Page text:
5 Questions with Deirdre Heekin

By Yankee Magazine

May 19 2020

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Deirdre Heekin at La Garagista, her winery and farm in the Piedmont chain of hills in Barnard, Vermont.

Photo Credit : Greta Rybus
Deirdre Heekin first gained renown when she and her husband, Caleb Barber, opened Pane e Salute, an Italian bakery-café that later became a more formal restaurant in Woodstock, Vermont. There, Barber cooked uncannily authentic food inspired by the couple’s travels in Italy. Heekin ran the wine program, which sparked her curiosity about learning to make wine herself, and a few batches made with California grapes got her hooked. But it all came together when she discovered hybrid varieties that thrived in the cold Vermont climate. Today their winery, La Garagista, is earning praise from the likes of the James Beard Foundation and wine critic Eric Asimov of The New York Times. Look for her on the new season of Weekends with Yankee, where she takes us through the vineyards, and Caleb treats us to a winemaker’s feast. —Amy Traverso
Deirdre Heekin at La Garagista, her winery and farm in the Piedmont chain of hills in Barnard, Vermont.
Deirdre Heekin at La Garagista, her winery in the Piedmont hills of Barnard, Vermont.
Photo Credit : Greta Rybus

Q&A with Winemaker Deirdre Heekin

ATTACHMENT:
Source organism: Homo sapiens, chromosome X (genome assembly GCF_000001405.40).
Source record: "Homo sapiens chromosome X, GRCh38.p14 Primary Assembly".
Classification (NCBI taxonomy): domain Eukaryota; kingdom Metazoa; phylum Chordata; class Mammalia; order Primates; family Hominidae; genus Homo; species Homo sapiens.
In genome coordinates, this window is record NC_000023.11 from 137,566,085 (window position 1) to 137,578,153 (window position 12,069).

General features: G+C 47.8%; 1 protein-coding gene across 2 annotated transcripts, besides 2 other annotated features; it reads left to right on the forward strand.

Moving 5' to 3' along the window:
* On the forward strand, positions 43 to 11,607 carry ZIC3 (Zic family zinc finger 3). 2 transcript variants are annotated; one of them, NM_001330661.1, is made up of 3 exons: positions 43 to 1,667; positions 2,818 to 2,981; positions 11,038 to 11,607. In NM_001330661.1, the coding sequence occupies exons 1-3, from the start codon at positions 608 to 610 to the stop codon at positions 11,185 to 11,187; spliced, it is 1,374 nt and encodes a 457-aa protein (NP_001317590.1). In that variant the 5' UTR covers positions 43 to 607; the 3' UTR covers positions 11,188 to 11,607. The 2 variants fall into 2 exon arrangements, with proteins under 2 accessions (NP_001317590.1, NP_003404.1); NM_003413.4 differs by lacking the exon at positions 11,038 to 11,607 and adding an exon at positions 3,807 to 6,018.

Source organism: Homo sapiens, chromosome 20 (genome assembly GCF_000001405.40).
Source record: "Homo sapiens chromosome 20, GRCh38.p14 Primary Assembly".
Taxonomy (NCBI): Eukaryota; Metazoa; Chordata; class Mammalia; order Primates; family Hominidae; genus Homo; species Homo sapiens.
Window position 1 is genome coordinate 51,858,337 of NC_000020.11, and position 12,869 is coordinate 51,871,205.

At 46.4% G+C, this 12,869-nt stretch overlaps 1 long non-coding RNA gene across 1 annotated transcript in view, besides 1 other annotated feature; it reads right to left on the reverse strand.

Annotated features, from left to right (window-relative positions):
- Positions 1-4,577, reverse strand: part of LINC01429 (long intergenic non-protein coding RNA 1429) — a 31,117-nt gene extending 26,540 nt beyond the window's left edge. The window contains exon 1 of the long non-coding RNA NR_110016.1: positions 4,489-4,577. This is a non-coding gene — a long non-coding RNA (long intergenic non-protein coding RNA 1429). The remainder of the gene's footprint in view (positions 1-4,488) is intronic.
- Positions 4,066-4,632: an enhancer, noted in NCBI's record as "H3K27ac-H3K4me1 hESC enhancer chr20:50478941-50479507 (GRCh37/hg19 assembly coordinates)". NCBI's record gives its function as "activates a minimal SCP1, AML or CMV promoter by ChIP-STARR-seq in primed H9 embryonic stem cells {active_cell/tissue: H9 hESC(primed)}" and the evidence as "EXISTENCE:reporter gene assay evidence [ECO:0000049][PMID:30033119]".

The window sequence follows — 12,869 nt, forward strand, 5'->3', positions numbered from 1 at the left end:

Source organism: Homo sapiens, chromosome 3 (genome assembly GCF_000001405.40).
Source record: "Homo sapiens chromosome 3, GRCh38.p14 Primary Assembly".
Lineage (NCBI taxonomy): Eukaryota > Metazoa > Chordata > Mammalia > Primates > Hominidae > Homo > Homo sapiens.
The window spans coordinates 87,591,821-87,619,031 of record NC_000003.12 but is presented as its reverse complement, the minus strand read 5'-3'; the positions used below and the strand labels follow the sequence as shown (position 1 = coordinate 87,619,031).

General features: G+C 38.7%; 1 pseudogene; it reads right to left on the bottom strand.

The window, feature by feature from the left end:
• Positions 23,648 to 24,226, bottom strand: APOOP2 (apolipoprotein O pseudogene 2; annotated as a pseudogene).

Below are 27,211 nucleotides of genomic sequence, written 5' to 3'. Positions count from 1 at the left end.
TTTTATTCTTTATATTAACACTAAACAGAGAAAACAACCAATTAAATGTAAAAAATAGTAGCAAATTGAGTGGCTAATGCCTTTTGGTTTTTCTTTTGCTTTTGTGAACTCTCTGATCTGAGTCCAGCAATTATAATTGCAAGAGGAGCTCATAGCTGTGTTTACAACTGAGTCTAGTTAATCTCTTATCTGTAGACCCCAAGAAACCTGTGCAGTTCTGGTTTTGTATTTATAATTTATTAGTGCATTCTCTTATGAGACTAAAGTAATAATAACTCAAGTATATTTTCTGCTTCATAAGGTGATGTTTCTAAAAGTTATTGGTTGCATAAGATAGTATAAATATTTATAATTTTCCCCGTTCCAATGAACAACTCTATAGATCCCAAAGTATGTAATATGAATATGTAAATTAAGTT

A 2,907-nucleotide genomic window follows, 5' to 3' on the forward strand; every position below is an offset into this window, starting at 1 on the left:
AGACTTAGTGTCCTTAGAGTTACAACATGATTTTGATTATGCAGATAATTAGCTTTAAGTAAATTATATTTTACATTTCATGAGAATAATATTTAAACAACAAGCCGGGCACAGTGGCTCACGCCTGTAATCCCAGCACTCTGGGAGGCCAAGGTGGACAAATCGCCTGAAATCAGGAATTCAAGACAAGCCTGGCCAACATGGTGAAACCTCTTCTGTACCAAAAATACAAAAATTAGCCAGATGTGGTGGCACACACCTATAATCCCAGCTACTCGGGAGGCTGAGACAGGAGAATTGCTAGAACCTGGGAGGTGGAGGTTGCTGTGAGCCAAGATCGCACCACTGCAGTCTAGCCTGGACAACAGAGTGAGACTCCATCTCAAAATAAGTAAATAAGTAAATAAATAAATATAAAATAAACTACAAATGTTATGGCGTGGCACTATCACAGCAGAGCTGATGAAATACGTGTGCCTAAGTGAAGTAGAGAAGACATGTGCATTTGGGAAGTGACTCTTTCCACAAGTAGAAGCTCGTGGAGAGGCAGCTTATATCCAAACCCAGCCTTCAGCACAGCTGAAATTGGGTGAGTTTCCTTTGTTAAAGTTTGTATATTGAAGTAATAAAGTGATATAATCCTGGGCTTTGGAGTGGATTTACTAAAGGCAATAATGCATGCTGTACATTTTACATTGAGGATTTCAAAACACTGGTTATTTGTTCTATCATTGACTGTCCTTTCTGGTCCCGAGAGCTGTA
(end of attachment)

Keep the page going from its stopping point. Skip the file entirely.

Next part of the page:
How did you figure out that you could make wine in Vermont, of all places? Like most sommeliers, I became really interested in being able to fully experience what I was talking about. But since our busiest season for the restaurant was in the fall, I couldn’t go to a winemaking region and help with the harvest. So I bought fruit at the market in Boston and made wine at home in my bathtub for the first few years. I learned a tremendous amount, but I really believe winemaking starts in the vineyard. So I was stymied. I live in Vermont. How was that going to work? That same week, I found out about a winery in New Haven, Vermont, called Lincoln Peak. We did a tasting there and saw that there is so much possibility. We left that day with a hundred plants in the back of the car. The first moment I put that first vine in the ground, I thought, This is home, this is what I want to be doing.How did you know it could work? My approach has always been that the wine’s gonna lead and I’m gonna follow. Especially because there wasn’t a huge track record of what wines from Vermont could be. We’re still trying to answer that question. But people started writing about us and I thought, That’s interesting. And wine producers who I looked up to as mentors were responding to the wine. In 2015, we had a huge year of Eric Asimov coming to visit and Wine Spectator doing a piece, and we thought, OK, there is something really going here.You work with hybrid grapes that are bred to thrive in this climate. The wine world has traditionally been very skeptical of hybrids — what are their advantages? One of our strengths is that we’re working with these cross-pollinated varieties, or hybrids, that are naturally resistant to disease because they combine native varieties with more traditional European wine varieties, the so-called vinifera grapes. As a consequence, the plants we work with are highly diverse. The traditional varieties we think of, like Chardonnay and Cabernet, are clones. You take a cutting from the mother plant and re-create the mother plant, so there’s no room for new information and adaptation to a changing climate. But hybridization has been happening since the Roman times. Our hybrids are produced the exact same way, by hand in the nursery. So why the snobbery toward hybrid wines? Hybrid grapes go back centuries, but they became popularized in the mid-1800s, when a Phylloxera [a kind of aphid] epidemic destroyed most of the vineyards in Europe. Hybrids withstood the rigors of Phylloxera, and a lot of vineyards were pulled up and replanted with hybrids. But once breeders figured out you solve for Phylloxera by grafting classic vinifera grapes onto American rootstock, all the government organizations that protect terroir … came in and said, “Hybrids are threatening the patrimony of vinifera, and we need to protect it.” So they outlawed hybrids. It was a smear campaign, and that held over into most of the 20th century. And granted, there was some good reason for that. There was a lot of really bad tourist wine made with hybrid varieties for a really long time. But I think now people are understanding that it doesn’t have to be that way. What’s your vision for a New England wine culture? Would it look something like Napa Valley in California? I would like to see it look like a European model, where the local wine is part of the local food culture. Certainly the idea of tourism is interesting, but there are some problematic things about relying on tourism for wines to be successful. Of course we want to have visitors come, but we really also wanted to be sure we were connecting with our local people. Right now, visitors have more appreciation for Vermont wines than some of the local folks, but that’s changing. I think it takes a while for the community to trust that what they have in their own backyard is wonderful. So I want our wine to be more integrated than that, and more part of the food culture. And I want to grow the best wine possible. That’s the goal. Season four of Weekends with Yankeewhich features our interview with Deirdre Heekin as well as conversations with other notable New Englanders, premiered this spring on WGBH, WGBY, and New Hampshire PBS. To search your local listings, go to newengland.com/weekendswithyankee